The monarch for this period was William I (The Conqueror)
Malcolm Canmore, King of Scotland, had made several raids into the North of England. William rode North, invaded Scotland and forced the signing of this treaty which agreed a peace. Malcolm’s son, Duncan was taken by William as a hostage.
This stated that the Archbishop of Canterbury was higher in status than the Archbishop of York. This remains the case today.
Roger of Montgomery, Earl of Hereford and Ralph de Gael, Earl of East Anglia were new Norman Earls. Roger allowed Ralph to marry his sister, Emma even though William had forbidden the alliance.
The two men plotted to unseat William and invited the Earl of Northumbria, Waltheof and Sweyn Estridsson of Denmark to join them. Waltheof betrayed the plot to William and was imprisoned. William mobilised Norman forces and Roger was held in the West which meant he could not join Ralph in East Anglia. He was tried and imprisoned.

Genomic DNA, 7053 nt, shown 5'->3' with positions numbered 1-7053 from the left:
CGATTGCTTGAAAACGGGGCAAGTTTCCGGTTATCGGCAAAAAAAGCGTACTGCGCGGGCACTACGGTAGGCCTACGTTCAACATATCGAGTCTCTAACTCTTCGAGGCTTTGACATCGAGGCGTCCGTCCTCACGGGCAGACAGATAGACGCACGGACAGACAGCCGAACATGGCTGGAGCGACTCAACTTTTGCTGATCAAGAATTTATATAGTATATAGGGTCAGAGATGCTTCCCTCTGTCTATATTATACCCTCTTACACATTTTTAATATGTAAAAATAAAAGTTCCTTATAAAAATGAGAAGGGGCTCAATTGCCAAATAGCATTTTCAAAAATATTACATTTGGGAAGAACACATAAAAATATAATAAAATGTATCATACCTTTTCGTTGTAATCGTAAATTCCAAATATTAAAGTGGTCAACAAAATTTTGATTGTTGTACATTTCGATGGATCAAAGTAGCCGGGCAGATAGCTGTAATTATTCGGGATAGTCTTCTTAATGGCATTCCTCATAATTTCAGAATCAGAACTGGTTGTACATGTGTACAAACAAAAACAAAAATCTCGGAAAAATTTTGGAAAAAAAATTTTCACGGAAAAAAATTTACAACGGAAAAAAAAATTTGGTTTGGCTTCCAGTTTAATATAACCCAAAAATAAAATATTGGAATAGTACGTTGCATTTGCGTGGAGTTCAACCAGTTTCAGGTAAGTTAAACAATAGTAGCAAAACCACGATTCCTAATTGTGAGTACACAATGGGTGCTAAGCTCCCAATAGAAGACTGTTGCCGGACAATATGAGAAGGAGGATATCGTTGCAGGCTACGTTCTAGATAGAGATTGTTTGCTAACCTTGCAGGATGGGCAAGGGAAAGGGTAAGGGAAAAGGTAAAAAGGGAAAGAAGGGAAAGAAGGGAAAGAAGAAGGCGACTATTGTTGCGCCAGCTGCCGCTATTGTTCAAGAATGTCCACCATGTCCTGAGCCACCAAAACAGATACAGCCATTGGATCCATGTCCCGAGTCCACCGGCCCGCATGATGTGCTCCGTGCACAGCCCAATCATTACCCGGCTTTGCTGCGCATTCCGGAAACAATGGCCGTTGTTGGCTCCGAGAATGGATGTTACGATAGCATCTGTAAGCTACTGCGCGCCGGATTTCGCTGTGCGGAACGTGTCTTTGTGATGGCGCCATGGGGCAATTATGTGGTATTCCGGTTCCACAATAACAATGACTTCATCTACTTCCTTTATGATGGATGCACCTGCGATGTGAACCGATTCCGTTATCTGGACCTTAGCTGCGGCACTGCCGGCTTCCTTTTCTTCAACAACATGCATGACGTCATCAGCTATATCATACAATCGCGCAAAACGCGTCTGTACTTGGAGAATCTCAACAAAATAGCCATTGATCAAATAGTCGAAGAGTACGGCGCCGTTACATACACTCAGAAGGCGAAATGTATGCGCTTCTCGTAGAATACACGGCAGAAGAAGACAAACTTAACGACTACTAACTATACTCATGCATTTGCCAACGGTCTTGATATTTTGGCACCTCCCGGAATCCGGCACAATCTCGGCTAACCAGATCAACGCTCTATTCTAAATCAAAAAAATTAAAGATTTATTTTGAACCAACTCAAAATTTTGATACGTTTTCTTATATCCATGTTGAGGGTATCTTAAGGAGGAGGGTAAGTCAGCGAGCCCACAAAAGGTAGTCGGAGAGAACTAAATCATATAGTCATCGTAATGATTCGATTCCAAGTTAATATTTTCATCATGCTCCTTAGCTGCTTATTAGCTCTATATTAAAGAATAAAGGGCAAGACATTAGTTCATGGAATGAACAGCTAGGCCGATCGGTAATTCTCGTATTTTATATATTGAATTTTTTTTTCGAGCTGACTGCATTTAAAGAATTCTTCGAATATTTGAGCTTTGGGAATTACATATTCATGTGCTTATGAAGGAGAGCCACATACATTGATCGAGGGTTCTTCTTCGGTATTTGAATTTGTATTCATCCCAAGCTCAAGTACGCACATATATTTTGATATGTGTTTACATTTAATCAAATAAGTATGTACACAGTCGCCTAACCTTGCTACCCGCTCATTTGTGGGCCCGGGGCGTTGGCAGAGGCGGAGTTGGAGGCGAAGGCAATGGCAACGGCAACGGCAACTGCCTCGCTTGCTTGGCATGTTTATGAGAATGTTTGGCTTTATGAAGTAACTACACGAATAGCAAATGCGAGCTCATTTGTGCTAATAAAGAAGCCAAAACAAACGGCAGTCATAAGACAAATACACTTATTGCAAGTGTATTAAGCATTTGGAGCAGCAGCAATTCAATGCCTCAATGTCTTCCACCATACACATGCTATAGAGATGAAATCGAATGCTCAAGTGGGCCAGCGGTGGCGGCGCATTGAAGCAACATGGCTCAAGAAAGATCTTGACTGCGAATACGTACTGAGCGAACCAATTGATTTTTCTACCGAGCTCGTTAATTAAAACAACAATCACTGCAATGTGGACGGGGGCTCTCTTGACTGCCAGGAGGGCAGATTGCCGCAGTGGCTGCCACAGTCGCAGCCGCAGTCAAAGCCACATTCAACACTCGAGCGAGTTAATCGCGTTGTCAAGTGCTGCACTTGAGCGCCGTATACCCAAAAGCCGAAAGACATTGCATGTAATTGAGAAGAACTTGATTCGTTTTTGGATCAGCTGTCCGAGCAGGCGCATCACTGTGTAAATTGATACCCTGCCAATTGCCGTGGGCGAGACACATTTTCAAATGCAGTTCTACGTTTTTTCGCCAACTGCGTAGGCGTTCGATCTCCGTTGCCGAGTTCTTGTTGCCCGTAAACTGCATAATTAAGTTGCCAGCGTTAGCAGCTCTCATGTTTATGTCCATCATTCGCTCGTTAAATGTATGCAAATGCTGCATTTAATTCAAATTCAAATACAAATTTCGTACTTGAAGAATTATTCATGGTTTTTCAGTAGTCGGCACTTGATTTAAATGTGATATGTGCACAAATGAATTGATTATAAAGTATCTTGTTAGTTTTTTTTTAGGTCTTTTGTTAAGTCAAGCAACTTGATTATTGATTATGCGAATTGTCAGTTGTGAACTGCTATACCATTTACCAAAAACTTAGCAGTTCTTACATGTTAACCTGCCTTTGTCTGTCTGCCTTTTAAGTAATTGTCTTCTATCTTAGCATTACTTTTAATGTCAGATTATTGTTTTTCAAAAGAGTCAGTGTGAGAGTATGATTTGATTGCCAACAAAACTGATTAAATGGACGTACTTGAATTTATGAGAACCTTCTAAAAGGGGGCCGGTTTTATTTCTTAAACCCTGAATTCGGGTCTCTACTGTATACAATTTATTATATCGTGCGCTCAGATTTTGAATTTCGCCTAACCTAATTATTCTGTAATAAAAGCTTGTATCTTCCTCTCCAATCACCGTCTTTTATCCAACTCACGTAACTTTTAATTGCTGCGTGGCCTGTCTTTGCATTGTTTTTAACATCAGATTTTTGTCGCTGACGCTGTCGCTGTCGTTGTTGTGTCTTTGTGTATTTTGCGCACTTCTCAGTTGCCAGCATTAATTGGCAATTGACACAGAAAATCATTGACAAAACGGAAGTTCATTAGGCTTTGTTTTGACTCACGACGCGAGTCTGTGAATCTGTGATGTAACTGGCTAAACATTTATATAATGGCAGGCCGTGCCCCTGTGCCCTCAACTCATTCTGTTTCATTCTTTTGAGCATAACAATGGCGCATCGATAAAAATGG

Odo of Bayeux and Geoffrey de Montbray moved against Ralph who fled to Brittany leaving his new wife, Emma, to face the Normans. Emma held out for two months but then agreed terms with William and left England for Brittany with a guaranteed safe passage.
The Danes eventually arrived in 200 ships but seeing that the rebellion was no real rebellion raided York before sailing home.
William’s half-brother, Odo, Bishop of Bayeux, had built a new church. It is thought that the Bayeux Tapestry, which depicts the history of the Norman Invasion, was commissioned by him to hang in his new church. The Tapestry was made in Kent which was controlled by Odo. The exact date work began on the Tapestry is unknown but 1077 is thought a likely date.
The White Tower, the inner tower of the Tower of London, was built on Tower Hill.
William, who loved hunting, made large areas of woodland subject to Forest Law. This meant that everything in any designated area, including trees, leaves, birds and animals, belonged to the King. This made life especially difficult for the common people who relied on the woodland for wood and food. Around 20 small hamlets were affected by William’s decision to create a New Forest in Hampshire.
Published Jul 30, 2016 @ 11:06 – Updated –
Harvard Reference for this page:
Heather Y Wheeler. (2016 – 2020). English History 1070 – 1079. Available: https://www.totallytimelines.com/english-history-1070-1079 Last accessed October 26th, 2020